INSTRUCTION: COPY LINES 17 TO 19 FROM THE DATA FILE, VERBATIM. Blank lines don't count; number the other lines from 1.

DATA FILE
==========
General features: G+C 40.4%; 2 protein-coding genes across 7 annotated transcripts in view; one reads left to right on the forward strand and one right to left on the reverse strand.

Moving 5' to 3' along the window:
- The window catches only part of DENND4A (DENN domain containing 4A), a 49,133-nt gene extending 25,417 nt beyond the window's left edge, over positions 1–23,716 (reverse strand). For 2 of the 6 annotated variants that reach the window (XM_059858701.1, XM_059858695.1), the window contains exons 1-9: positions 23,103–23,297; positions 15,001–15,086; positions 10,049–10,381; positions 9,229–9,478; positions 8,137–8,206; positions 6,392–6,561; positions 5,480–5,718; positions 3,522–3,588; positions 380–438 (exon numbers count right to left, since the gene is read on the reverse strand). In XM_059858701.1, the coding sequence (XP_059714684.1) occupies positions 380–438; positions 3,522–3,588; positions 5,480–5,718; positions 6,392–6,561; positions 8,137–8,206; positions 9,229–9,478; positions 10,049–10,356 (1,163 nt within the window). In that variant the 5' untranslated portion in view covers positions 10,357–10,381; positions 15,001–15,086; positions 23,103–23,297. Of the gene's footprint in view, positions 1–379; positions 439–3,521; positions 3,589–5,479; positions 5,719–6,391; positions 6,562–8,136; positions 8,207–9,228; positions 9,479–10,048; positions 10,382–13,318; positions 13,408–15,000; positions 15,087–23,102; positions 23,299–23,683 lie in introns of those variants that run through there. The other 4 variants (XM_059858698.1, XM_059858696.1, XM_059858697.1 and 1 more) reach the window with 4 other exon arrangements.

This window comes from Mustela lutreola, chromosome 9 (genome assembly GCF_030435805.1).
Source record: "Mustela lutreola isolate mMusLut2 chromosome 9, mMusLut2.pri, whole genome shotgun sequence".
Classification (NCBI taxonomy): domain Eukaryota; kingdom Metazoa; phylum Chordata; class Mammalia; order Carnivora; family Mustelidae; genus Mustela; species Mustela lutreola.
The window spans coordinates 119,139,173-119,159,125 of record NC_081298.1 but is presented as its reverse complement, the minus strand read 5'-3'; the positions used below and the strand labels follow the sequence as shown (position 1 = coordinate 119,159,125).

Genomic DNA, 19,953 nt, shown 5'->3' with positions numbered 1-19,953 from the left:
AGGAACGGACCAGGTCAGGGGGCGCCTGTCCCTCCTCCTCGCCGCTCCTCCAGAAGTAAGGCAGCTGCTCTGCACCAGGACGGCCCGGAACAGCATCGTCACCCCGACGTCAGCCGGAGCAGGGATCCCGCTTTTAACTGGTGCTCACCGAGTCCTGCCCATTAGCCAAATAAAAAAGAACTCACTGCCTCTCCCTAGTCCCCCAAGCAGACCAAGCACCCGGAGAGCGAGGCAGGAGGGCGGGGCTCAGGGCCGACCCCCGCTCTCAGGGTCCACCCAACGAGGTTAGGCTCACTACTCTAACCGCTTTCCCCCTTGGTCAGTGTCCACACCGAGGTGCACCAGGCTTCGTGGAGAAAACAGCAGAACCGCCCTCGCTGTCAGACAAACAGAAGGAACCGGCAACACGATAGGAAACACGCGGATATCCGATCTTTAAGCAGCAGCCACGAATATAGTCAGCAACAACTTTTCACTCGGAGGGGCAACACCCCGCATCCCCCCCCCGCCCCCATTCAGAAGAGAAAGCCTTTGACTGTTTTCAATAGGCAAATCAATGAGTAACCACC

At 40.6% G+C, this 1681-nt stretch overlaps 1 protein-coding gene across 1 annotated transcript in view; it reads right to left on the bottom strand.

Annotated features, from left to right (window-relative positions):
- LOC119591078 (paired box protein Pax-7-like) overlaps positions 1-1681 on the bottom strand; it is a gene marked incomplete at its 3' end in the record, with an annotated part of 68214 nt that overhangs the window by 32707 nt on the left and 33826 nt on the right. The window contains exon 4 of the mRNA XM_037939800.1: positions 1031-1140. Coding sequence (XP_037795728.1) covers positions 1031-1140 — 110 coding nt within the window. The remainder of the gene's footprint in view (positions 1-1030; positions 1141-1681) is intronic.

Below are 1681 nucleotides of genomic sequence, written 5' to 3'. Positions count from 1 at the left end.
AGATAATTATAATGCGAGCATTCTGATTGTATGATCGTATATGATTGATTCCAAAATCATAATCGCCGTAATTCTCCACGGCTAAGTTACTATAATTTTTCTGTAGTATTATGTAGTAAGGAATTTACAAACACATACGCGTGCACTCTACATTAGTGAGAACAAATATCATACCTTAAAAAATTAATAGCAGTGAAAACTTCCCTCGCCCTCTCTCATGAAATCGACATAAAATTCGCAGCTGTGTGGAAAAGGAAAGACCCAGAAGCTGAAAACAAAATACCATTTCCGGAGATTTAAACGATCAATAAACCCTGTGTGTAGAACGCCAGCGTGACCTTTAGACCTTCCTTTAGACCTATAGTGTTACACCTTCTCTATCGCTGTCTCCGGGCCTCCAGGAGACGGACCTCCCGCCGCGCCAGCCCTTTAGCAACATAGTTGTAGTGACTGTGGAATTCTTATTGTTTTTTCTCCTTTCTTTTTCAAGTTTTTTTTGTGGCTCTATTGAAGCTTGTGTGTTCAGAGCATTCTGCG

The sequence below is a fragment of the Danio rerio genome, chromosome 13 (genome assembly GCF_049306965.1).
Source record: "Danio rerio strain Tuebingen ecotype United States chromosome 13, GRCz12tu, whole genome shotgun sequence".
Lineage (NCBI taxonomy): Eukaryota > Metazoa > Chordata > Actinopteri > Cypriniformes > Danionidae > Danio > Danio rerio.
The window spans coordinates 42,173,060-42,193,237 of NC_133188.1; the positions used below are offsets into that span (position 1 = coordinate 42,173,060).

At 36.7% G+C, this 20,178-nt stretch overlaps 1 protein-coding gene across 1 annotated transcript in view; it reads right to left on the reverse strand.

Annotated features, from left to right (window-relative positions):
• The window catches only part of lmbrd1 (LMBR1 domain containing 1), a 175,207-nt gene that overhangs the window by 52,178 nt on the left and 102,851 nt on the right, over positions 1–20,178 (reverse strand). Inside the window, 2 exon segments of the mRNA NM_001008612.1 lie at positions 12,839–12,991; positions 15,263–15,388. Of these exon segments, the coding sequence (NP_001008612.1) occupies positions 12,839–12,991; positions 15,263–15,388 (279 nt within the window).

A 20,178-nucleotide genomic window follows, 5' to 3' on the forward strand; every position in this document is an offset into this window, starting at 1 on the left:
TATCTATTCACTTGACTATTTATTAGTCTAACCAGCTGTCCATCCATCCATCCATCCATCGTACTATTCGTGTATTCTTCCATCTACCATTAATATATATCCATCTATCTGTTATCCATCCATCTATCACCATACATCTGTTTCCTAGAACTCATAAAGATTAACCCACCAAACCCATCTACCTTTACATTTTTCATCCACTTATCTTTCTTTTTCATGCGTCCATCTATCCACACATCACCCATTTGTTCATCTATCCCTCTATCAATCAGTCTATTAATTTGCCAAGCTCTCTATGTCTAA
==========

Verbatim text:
Lineage (NCBI taxonomy): Eukaryota > Metazoa > Chordata > Actinopteri > Cypriniformes > Danionidae > Danio > Danio rerio.
The window spans coordinates 42,173,060-42,193,237 of NC_133188.1; the positions used below are offsets into that span (position 1 = coordinate 42,173,060).

At 36.7% G+C, this 20,178-nt stretch overlaps 1 protein-coding gene across 1 annotated transcript in view; it reads right to left on the reverse strand.